- Inspiration - For some people (myself included) this area can be a bit tricky. I have found that until you dig into the material of this type, you really don’t know how inspiring it is to you. A great example is that I am not normally someone who enjoys books written by Anthony Robbins, but his financial books, have been a great tool for me and are packed with wonderful information! If I didn’t flip through the book and just assumed because Anthony Robbins wrote it that I would not like it, I would have missed out on a great book with tons of useful tips. Since time is our greatest asset and I am not a fan of wasting time, if I find inspirational material that even slightly peaks my interest, I will always see it through and finish the book. I feel if I am going to invest the time, I will most likely learn something from it. We all find inspiration in a different way, so, it is important to know what inspires you and use it as a tool for continuing to move forward.
- Knowledge - These are by far my favorite because they not only educate me but they inspire me as well. I love books that are based on both factual information and personal experience-based information. In my opinion, there is no greater way to learn. I am the type of person who does not necessarily get inspired by an individual’s life story or their successful results. I am someone who likes to know who and where they learned it from and apply that information to my situation to see if it will work for me. I am a risk-taker (sometimes calculated) so THAT IS WHAT INSPIRES ME.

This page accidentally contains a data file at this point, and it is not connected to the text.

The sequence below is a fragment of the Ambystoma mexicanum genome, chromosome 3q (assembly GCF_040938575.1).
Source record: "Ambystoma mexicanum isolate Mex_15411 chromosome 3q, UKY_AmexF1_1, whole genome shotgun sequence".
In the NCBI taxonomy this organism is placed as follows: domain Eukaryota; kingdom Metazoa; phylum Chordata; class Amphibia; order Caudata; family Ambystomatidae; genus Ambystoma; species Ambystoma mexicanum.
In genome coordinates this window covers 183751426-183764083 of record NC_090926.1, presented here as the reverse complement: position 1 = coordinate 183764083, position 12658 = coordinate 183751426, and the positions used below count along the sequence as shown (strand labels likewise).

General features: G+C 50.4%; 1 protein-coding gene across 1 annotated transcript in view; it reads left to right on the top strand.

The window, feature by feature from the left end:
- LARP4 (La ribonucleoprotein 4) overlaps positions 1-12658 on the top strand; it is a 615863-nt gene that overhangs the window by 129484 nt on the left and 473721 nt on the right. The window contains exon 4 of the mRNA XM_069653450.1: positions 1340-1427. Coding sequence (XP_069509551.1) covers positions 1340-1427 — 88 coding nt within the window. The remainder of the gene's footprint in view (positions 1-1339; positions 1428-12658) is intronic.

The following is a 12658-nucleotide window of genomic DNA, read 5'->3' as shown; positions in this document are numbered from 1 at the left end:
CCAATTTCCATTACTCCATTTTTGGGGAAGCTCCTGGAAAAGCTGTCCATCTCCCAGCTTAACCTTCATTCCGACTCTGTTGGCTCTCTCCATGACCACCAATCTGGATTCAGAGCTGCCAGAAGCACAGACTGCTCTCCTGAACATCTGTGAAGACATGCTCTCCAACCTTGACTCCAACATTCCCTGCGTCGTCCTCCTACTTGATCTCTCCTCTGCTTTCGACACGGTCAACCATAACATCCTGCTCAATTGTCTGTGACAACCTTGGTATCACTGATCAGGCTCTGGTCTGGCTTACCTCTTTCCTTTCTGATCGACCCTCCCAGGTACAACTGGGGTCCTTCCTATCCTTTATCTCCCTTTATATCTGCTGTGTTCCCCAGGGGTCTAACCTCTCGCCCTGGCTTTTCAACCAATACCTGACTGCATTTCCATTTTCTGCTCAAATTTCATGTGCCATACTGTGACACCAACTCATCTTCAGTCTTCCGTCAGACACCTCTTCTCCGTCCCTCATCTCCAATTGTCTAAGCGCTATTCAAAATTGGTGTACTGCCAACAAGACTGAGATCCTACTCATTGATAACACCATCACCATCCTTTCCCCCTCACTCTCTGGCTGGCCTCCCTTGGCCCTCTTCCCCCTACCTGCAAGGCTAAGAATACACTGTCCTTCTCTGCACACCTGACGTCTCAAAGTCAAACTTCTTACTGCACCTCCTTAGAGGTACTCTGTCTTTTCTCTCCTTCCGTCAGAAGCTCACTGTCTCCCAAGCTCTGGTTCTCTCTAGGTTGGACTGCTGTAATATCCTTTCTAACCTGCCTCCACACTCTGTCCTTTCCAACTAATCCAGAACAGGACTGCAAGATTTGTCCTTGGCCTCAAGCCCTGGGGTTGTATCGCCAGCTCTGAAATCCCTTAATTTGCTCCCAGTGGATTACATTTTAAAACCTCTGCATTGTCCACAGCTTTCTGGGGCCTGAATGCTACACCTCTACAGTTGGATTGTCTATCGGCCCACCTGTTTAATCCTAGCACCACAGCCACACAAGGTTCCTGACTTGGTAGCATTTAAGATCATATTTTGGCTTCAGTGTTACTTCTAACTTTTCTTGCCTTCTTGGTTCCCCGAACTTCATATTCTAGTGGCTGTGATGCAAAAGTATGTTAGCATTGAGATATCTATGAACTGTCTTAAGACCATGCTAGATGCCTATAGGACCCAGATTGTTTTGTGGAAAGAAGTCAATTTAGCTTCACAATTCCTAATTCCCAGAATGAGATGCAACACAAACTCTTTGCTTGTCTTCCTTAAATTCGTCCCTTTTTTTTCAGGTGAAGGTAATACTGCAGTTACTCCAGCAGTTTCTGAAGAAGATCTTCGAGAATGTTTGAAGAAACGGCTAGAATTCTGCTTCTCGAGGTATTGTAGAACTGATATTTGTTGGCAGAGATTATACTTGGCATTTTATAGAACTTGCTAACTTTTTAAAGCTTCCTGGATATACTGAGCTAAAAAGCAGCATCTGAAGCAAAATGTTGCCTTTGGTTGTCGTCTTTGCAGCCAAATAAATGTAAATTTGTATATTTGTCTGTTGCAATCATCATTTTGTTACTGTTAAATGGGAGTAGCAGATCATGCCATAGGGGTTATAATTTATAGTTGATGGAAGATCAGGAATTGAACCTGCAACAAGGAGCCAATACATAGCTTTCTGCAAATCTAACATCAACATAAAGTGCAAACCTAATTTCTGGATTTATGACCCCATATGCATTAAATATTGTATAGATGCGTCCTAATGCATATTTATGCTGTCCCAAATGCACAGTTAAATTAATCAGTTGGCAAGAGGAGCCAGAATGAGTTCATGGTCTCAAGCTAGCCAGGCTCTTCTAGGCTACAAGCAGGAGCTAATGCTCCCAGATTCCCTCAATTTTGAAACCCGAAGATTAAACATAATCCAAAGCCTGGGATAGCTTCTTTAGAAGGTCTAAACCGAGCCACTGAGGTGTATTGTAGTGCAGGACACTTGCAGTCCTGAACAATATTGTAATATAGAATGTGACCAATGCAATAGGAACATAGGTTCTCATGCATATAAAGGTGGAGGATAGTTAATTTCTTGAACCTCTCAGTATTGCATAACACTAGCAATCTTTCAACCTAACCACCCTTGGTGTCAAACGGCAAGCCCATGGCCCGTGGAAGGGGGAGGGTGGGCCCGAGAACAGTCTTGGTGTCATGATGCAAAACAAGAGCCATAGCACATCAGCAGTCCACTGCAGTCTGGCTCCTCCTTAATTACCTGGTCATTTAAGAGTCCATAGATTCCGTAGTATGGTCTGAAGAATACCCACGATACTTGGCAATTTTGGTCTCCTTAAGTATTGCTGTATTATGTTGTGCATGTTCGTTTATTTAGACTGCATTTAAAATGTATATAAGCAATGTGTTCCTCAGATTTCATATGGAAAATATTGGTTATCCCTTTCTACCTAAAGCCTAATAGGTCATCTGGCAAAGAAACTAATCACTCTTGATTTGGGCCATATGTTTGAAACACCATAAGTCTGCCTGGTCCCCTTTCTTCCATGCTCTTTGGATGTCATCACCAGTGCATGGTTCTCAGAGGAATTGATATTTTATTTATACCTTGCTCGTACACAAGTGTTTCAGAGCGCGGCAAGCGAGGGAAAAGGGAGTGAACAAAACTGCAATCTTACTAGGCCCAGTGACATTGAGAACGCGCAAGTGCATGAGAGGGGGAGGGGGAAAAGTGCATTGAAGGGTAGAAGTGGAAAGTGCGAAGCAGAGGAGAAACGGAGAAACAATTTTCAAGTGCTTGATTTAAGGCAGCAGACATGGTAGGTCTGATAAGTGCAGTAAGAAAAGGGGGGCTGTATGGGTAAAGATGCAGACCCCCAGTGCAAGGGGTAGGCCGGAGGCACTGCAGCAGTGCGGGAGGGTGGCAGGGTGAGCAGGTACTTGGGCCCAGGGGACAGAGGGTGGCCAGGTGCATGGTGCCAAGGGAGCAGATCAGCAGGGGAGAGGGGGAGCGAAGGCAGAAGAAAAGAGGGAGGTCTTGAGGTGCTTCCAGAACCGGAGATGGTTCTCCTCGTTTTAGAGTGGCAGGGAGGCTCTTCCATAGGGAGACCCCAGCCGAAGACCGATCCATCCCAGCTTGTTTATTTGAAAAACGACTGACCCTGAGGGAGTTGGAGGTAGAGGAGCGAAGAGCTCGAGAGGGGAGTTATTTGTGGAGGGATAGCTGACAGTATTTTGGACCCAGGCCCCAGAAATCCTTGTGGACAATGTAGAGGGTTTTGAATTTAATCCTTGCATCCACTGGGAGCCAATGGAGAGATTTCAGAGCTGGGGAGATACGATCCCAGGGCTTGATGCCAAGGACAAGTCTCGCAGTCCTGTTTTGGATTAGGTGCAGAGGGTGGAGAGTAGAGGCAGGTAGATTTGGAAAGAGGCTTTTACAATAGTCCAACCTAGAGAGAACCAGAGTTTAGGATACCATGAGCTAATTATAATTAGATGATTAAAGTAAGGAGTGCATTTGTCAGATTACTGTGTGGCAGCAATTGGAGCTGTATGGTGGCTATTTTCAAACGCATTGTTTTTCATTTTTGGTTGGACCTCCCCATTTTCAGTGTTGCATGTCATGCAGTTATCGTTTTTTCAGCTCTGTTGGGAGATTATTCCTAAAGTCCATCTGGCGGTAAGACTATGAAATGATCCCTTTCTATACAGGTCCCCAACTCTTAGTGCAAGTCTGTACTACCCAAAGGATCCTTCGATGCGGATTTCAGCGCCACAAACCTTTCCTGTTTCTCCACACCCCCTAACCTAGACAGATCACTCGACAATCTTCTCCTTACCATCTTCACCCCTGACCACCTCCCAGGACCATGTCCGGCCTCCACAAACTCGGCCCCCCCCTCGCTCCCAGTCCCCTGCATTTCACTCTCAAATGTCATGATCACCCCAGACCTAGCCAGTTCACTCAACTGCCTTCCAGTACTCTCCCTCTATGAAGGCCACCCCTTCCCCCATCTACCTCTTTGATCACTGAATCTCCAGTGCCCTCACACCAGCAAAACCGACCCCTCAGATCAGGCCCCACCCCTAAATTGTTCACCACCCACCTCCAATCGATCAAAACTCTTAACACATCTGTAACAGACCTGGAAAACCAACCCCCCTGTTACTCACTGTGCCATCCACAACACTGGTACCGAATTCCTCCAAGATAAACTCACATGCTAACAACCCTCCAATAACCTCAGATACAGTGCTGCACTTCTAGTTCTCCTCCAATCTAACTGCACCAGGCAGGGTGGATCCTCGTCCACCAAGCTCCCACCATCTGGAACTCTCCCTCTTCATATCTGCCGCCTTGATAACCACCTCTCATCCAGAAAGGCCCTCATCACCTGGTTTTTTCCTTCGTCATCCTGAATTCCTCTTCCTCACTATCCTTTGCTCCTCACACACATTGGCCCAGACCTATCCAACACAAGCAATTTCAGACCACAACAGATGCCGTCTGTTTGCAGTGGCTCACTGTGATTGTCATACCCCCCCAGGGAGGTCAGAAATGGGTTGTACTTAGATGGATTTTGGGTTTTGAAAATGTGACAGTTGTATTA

- ”How to” books - Because time is such a valuable asset, at times I like to get simple, straightforward facts. “How to” books, articles and videos are a wonderful way to achieve this goal. I consider them the quick recipe for potential success.